Kenyan police say they have foiled a "large-scale" biological attack using anthrax, by a terror group with links to so-called Islamic State (IS).
A man, his wife and another woman have been arrested. Rewards have been offered for two other men.
Police did not name the network, but said it stretches across the country and outside its borders, including to Somalia, Libya and Syria.
There was no immediate independent confirmation.
In a statement, the police said Mohammed Abdi Ali, a medical intern at a Kenyan hospital, was in charge of a "terror network... planning large-scale attacks akin to the Westgate Mall attack" in which 67 people were killed in 2013 in Kenya's capital, Nairobi.
They say he was also "engaged in the active radicalisation" of students and helped recruit Kenyans "to join terror groups in Libya and Syria".
The statement says Mr Ali's network included medical experts who could help organise a biological attack using anthrax.
His wife, Nuseiba Mohammed Haji, a student, was also arrested, in Uganda, as was a friend, Fatuma Mohammed Hanshi.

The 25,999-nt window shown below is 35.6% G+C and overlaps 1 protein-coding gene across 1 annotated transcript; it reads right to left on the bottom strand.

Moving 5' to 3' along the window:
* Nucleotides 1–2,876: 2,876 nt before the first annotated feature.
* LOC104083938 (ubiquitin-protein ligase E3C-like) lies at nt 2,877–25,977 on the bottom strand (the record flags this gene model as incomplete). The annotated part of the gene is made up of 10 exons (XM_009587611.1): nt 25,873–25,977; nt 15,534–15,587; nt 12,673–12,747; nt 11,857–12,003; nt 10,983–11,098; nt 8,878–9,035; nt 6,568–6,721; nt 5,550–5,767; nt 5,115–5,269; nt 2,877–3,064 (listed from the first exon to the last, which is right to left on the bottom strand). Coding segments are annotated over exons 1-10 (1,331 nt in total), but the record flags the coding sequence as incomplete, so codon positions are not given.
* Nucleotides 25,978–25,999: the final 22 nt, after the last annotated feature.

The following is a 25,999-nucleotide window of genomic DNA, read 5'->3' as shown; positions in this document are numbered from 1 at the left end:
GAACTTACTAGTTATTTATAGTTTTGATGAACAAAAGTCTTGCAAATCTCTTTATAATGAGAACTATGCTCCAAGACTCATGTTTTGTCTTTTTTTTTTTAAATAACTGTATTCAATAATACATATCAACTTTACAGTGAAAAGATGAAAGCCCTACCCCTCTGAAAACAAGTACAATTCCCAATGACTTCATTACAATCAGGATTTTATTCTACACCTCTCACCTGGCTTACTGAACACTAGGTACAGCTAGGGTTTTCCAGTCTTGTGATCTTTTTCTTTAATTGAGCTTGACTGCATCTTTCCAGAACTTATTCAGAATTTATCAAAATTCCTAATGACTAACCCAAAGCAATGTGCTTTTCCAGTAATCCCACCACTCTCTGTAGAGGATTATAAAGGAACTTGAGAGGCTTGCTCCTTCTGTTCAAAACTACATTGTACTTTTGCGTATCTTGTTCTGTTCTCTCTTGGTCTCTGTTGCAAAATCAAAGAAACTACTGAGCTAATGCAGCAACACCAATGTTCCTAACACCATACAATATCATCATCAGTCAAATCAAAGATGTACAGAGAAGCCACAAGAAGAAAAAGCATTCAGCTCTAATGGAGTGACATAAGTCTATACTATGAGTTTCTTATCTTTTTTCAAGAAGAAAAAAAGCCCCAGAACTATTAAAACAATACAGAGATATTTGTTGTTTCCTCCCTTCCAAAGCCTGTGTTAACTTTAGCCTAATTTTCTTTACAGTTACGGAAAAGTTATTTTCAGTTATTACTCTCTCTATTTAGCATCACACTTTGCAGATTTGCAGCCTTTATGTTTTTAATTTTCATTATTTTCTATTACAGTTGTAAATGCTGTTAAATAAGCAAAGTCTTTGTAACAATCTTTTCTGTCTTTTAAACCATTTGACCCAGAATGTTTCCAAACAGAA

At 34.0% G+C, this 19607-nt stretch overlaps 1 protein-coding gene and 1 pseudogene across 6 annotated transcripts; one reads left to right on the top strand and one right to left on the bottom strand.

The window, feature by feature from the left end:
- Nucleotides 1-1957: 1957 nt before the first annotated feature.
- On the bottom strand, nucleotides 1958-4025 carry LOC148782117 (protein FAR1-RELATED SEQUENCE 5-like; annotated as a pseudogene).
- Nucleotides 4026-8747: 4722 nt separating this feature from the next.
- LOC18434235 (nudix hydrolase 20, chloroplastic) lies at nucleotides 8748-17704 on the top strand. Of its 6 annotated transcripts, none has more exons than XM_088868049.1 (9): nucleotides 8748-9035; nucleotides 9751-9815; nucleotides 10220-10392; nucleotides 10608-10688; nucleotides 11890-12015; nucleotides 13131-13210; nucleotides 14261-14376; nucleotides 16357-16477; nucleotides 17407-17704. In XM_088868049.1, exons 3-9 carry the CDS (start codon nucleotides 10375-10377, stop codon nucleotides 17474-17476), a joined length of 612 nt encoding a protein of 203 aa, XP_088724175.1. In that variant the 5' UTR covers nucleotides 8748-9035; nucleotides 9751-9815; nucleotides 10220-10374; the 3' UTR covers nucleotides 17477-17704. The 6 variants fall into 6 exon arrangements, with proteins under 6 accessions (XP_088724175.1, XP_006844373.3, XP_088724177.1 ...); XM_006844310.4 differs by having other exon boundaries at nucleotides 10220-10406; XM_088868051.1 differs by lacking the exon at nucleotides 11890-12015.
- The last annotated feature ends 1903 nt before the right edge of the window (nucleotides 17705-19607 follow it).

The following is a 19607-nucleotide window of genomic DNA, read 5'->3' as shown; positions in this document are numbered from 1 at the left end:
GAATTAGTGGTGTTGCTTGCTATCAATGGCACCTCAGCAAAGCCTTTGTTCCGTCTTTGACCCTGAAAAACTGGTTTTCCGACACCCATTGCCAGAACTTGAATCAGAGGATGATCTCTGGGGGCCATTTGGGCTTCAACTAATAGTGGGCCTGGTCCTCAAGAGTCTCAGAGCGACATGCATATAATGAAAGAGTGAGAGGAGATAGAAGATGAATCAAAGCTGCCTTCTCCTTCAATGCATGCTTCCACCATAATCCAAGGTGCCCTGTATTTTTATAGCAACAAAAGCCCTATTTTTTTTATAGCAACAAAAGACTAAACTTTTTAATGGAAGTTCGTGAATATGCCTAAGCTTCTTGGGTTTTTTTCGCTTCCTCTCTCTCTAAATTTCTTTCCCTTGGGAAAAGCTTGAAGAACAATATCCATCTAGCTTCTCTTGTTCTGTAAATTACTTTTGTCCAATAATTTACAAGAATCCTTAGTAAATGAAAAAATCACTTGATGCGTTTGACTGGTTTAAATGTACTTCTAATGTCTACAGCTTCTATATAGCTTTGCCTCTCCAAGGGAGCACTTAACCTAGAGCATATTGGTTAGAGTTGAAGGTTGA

The police said accomplices of Mr Ali had gone in to hiding, including Ahmed Hish and Farah Dagane, who are medical interns.
Police described them as "armed and dangerous" and offered two million Kenyan shillings (£14,000; $20,000) for information leading to their apprehension.
Analysis: Alastair Leithead, BBC News, Africa correspondent
The statement from Kenya's police chief Joseph Boinnet described the arrests as being linked to "a terror plot by an East African terror group network that has links to Isil (Islamic State)".
But there is no detail as to the group's name, nor evidence for its affiliation to IS.
A group calling itself Jahba East Africa has recently emerged and pledged allegiance to IS, but it is not known if they are connected to the "foiled terror plot", as police described it.
There is a split within the Somalia-based militant Islamist group al-Shabab over allegiance to either al-Qaeda or IS.
While there are thought to be some IS-linked militants fighting in Somalia, Emmanuel Kisiangani from the Institute for Security Studies in Nairobi believes it is unlikely they would target Kenya.
"I cannot discount the idea they would be recruiting for Syria, but in targeting Kenya I don't see any connection, even remotely," he said.
Mustafa Ali, an expert in conflict resolution and violent extremism in Kenya, said an anthrax attack in Kenya was "less likely, but then it was less likely the US would be attacked in that way in 2001", referring to a series of attacks that left five people dead.
He said the aim of IS is to create terror anywhere they are able to carry out attacks.